Migrants in Gothenburg, Sweden have the local police on special alert at the country’s leading mall. Many are afraid to visit Nordstan mall, as citizens are openly harassed and even attacked.
Local police are also being intimidated, and have been forced to implement special measures due to an increase in threatening behavior toward shoppers and business owners.
Sales are reported to have taken a massive hit. Although not the largest mall in Sweden, Nordstan is said to bring in the most business.
According to a Swedish paper, trouble starts around 8pm, once the shops begin closing. In some cases, the gangs of young people outnumber the police.
“We have seen an increase since last autumn, with mostly unaccompanied minors who are staying here in Nordstan,” one of the police managers, Jonas Bergqvist, told Expressen.
“In the evening they deal drugs and violence between fractions sometimes occurs. If there are conflicts from their home countries, they bring them here.”
Police also say the gangs are becoming increasingly aggressive towards them.
Bergqvist remembers a group of teens numbering around 150 people, who surrounded him and his colleagues around New Year’s Eve during an operation.
Authorities view this rise in cases as going hand in hand with the increased arrival of undocumented migrants, as incidents particularly involve youths from Syria, Afghanistan, and Morocco – some of them street children.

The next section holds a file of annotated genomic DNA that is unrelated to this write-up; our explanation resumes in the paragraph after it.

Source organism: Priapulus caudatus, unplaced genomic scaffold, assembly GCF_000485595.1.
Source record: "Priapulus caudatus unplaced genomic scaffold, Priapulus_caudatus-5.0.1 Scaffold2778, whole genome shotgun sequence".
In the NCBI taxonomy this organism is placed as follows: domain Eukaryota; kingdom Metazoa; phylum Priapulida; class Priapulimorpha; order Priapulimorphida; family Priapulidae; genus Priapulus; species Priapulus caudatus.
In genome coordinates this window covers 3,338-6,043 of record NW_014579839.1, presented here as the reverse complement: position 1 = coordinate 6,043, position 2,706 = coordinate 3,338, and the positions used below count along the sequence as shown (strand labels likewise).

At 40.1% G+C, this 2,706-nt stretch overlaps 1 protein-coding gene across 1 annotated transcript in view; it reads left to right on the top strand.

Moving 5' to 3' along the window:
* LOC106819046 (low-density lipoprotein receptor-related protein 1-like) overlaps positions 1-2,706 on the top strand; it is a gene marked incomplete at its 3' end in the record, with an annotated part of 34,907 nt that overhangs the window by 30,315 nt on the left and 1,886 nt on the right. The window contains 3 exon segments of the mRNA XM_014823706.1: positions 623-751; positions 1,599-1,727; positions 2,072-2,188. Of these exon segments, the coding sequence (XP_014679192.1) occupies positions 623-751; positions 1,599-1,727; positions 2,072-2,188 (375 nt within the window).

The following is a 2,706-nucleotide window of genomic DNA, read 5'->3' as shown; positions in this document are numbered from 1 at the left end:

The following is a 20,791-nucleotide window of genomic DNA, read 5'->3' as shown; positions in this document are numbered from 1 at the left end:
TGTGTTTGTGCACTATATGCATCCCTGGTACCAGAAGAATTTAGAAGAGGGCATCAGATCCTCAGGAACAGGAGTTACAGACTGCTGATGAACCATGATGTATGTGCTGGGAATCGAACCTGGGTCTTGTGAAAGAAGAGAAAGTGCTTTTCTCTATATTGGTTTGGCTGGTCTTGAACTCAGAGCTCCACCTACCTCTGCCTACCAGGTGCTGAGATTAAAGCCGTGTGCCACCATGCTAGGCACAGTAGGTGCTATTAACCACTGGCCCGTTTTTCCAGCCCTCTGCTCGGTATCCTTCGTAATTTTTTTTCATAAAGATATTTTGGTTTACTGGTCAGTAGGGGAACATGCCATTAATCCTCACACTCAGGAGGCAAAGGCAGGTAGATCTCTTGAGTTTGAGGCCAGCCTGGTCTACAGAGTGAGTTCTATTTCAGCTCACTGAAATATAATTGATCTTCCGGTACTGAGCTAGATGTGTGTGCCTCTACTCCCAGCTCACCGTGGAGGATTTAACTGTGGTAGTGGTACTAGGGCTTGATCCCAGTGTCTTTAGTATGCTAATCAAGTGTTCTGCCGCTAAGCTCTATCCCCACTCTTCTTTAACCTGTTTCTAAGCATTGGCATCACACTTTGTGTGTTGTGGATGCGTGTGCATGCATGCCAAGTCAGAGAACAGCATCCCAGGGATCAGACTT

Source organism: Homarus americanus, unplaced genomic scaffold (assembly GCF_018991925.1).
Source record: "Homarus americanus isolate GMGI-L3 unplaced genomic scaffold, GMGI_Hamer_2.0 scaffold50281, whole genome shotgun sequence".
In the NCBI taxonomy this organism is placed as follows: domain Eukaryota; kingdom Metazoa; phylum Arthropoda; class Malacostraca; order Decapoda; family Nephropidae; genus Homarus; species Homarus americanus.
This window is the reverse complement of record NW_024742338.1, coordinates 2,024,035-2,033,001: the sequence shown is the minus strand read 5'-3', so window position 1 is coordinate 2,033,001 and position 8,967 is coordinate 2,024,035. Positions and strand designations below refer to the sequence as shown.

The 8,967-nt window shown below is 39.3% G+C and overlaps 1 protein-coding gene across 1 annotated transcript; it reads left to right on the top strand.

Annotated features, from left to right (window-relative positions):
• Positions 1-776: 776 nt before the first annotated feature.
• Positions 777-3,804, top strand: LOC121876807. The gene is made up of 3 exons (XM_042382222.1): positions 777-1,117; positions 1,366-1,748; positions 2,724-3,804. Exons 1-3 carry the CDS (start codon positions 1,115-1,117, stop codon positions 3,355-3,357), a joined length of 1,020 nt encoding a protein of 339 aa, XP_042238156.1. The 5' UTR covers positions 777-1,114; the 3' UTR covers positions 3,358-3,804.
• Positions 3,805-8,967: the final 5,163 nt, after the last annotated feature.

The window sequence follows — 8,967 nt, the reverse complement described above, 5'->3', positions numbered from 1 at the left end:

Some incidents escalate to seriously dangerous situations: one teenager was said to have been robbed with broken glass held to his throat. A shopkeeper had tried to intervene, but was also threatened.
There are legal problems with bringing offenders to justice, as many lack identification. This forces the police to hand over the offenders to social services.
“I’ve had people in front of me that look like they are 35, but who claim to be 15. I can’t prove they’re lying so we have to release them,” Rikard Sorensen, another officer, says.
As a result, the shopping mall becomes a place of almost total lawlessness after 8pm, joining other spots in Sweden now labeled as no-go zones, according to the local media report. To be considered a no-go zone, the area usually has to be marked by a dangerous incidence of muggings, robberies, harassment, and sexual assault. In September 2016, the number reportedly rose to 55 areas.